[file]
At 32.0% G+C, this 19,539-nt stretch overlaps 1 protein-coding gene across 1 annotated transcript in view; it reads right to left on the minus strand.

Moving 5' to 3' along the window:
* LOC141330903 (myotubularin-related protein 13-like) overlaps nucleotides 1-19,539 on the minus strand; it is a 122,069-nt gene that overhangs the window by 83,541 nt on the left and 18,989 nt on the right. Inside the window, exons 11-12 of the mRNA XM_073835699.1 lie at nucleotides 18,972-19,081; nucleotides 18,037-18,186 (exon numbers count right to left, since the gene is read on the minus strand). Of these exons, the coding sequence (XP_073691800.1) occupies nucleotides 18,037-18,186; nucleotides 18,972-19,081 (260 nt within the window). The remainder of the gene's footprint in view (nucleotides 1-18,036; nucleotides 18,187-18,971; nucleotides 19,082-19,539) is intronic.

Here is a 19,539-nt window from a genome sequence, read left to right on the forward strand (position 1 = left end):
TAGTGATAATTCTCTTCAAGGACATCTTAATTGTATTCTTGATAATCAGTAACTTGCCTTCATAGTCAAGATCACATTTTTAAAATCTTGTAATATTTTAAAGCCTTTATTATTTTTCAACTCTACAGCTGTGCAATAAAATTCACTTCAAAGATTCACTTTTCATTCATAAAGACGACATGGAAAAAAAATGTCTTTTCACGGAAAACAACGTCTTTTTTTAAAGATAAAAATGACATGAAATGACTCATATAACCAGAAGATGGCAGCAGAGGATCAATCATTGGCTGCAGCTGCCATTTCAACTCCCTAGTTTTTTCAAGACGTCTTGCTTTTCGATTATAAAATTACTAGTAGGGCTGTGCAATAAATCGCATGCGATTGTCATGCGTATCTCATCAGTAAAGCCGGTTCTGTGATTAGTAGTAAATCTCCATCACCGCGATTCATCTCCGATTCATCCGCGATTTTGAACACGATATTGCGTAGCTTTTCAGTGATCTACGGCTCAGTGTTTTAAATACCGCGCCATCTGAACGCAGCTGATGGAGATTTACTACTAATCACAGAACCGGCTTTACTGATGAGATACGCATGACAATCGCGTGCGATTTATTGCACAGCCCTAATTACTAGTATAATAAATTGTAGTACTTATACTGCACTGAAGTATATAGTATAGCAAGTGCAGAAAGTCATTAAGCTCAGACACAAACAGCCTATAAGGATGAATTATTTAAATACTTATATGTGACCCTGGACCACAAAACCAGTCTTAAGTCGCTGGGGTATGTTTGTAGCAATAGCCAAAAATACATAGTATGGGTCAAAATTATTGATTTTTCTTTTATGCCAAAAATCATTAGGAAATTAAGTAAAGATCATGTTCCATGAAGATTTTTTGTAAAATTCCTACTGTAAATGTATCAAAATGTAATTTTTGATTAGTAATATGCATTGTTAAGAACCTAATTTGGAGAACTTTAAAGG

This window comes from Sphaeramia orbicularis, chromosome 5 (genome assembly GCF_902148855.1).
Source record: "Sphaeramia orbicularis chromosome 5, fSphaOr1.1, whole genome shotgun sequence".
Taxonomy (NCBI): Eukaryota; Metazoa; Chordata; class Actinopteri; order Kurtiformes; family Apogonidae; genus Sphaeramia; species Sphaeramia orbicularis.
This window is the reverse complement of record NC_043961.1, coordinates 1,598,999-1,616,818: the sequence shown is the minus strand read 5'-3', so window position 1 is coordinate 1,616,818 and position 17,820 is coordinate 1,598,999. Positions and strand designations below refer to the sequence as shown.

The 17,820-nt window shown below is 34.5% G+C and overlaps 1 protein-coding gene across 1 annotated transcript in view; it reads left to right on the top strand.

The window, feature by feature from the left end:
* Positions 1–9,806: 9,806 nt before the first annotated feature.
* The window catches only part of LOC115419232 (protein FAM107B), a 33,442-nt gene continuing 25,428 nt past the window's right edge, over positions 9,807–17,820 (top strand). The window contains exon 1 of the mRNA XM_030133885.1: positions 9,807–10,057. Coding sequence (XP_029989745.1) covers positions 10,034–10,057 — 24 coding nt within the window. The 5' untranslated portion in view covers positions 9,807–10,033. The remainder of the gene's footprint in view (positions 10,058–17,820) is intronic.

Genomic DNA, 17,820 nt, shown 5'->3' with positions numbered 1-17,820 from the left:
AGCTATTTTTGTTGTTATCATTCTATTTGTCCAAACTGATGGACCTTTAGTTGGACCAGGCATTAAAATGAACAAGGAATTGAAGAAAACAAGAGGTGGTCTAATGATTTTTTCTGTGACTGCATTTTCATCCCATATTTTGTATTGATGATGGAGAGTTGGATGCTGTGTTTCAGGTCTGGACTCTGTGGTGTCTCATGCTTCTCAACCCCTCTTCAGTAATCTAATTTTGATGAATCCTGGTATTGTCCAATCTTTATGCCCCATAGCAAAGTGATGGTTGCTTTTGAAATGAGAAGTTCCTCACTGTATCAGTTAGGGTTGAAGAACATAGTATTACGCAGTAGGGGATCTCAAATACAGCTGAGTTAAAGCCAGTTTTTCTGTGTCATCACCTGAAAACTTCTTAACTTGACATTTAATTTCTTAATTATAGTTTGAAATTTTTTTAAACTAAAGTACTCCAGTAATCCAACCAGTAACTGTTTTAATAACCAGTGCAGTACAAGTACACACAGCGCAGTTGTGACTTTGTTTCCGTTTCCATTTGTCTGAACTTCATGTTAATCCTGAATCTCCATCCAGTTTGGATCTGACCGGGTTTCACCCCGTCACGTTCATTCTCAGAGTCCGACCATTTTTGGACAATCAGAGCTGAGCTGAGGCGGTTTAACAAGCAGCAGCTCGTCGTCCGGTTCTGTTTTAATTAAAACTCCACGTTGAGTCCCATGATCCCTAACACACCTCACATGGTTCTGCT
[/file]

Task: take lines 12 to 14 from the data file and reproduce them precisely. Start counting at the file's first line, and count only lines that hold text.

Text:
* Positions 1–9,806: 9,806 nt before the first annotated feature.
* The window catches only part of LOC115419232 (protein FAM107B), a 33,442-nt gene continuing 25,428 nt past the window's right edge, over positions 9,807–17,820 (top strand). The window contains exon 1 of the mRNA XM_030133885.1: positions 9,807–10,057. Coding sequence (XP_029989745.1) covers positions 10,034–10,057 — 24 coding nt within the window. The 5' untranslated portion in view covers positions 9,807–10,033. The remainder of the gene's footprint in view (positions 10,058–17,820) is intronic.

Genomic DNA, 17,820 nt, shown 5'->3' with positions numbered 1-17,820 from the left: